The evolutionary genetics of social dominance in mountain goats.
This ungulate research project uses molecular markers to reconstruct the pedigree of a wild mountain goat.
This ungulate research project uses molecular markers to reconstruct the pedigree of a wild mountain goat (Oreamnos americanus) population near Grande Cache, Alberta, in collaboration with Steve Côté (Laval University), Kirby Smith (Alberta Department of Environmental Protection) and Marco Festa-Bianchet.
In this population, we are planning to investigate the quantitative genetic basis of social dominance. Evolutionary theory predicts that behavioural traits related to social dominance may have relatively low heritability due to past selection and high levels of integration.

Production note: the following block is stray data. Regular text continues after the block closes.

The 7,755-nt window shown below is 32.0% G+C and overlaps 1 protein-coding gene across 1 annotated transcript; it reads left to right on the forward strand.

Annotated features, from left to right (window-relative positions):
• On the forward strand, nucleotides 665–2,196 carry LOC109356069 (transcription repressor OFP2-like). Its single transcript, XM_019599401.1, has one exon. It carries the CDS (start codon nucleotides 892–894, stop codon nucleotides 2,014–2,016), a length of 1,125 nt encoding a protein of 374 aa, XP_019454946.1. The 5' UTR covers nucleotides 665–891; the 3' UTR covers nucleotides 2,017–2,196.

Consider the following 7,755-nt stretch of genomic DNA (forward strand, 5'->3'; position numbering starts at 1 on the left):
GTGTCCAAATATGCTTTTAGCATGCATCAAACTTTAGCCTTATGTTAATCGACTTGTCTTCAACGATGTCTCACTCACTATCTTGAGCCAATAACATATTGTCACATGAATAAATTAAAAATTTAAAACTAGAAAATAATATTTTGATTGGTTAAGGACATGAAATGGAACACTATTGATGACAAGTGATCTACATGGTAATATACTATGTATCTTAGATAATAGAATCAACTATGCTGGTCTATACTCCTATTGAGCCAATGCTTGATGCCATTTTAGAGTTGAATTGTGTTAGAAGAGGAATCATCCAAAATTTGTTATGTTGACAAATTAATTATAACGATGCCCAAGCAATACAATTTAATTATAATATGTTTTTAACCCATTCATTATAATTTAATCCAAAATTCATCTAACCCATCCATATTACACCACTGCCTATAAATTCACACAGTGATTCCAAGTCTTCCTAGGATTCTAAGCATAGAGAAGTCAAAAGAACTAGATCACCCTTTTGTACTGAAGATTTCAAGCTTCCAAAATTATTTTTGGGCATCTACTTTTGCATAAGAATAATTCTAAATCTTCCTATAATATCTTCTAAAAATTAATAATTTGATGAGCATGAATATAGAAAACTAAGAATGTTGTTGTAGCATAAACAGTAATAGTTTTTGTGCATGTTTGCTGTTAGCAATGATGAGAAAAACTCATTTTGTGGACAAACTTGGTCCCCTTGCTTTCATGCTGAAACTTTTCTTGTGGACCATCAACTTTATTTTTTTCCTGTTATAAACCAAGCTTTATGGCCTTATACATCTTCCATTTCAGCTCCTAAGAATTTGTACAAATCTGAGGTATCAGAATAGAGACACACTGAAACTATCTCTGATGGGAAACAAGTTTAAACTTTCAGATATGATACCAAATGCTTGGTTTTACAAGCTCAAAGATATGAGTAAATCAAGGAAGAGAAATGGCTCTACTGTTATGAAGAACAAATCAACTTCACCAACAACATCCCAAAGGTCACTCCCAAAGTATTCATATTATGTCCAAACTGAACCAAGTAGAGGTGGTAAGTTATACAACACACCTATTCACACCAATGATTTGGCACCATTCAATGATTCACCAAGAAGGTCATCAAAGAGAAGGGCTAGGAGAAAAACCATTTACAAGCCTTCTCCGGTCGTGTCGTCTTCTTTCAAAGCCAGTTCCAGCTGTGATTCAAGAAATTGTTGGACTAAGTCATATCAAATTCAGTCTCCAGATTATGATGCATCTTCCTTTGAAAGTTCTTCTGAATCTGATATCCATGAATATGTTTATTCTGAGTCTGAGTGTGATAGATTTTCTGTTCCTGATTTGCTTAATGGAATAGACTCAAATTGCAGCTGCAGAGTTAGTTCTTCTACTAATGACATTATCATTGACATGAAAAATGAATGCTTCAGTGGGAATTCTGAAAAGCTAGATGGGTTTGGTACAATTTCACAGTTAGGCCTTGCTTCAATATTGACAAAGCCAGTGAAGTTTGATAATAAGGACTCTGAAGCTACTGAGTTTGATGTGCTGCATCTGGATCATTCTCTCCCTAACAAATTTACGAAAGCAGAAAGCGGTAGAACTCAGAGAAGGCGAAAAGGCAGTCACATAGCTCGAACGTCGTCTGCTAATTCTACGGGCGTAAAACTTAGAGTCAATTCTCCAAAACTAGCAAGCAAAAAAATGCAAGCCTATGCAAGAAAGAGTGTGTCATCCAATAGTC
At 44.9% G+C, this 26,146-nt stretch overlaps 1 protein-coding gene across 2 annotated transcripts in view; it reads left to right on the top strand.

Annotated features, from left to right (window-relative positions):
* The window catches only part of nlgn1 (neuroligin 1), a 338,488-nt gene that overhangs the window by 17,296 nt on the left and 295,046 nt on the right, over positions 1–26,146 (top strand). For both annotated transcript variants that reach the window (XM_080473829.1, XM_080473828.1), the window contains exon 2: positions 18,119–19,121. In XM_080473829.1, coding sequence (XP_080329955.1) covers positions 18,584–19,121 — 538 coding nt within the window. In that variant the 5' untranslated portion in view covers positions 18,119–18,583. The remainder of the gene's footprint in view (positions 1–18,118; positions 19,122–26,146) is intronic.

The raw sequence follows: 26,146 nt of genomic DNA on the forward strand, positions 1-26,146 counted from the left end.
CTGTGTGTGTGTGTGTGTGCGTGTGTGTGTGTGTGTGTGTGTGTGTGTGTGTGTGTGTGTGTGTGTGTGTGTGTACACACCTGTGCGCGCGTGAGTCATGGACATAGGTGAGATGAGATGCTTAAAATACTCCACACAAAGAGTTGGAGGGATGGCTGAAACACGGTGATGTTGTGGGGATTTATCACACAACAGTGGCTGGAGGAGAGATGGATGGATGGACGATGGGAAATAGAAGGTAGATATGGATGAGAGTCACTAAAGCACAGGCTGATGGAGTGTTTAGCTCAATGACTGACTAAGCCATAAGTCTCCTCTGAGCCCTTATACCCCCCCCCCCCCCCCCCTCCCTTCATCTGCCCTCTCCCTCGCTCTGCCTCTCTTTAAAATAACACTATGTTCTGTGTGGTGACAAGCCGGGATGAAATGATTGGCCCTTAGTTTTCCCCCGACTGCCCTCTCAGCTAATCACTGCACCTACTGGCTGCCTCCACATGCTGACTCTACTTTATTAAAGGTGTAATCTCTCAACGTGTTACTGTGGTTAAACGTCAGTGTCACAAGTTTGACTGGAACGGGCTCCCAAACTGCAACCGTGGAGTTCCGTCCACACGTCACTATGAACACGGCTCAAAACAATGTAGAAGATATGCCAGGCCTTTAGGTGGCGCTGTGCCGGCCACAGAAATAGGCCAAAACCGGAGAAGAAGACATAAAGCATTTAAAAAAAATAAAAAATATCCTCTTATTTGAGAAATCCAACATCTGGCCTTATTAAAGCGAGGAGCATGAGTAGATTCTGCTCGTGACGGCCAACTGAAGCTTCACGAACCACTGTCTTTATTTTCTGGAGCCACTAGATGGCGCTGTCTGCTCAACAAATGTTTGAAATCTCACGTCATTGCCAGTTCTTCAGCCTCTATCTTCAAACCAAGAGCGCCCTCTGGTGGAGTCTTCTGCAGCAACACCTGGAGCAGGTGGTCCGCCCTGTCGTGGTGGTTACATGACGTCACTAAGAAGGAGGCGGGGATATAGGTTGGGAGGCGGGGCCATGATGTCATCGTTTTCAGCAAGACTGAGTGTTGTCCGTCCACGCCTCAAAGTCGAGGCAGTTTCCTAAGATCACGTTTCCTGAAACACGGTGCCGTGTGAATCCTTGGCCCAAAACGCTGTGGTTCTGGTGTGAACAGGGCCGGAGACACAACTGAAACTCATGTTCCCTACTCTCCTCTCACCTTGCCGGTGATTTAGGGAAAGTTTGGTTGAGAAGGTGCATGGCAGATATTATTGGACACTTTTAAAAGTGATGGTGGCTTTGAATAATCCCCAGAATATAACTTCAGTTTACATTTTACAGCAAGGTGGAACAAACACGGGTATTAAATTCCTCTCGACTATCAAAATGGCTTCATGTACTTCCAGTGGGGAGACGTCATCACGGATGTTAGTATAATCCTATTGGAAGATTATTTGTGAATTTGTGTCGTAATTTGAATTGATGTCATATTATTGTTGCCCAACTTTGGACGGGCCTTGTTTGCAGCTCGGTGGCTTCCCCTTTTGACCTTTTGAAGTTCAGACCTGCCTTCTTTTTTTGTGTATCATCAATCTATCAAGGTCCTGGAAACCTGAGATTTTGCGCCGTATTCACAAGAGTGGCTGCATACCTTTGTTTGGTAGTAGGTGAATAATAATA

The aim of this project is to use advanced quantitative genetic analyses to test the idea that traits associated with social dominance are genetically variable yet less heritable than morphometric traits.
Amy Llewellyn (2003-2004)
Dr Dave Coltman
Steve Côté (Laval University, Quebec, Canada)
Kirby Smith (Alberta Department of Environmental Protection, Canada)
Marco Festa-Bianchet (Université de Sherbrooke, Quebec, Canada)
Other personnel involved in the project
Kirsty Worley (2002-2003, University of Sheffield)
This project is funded by the Natural Environmental Research Council.
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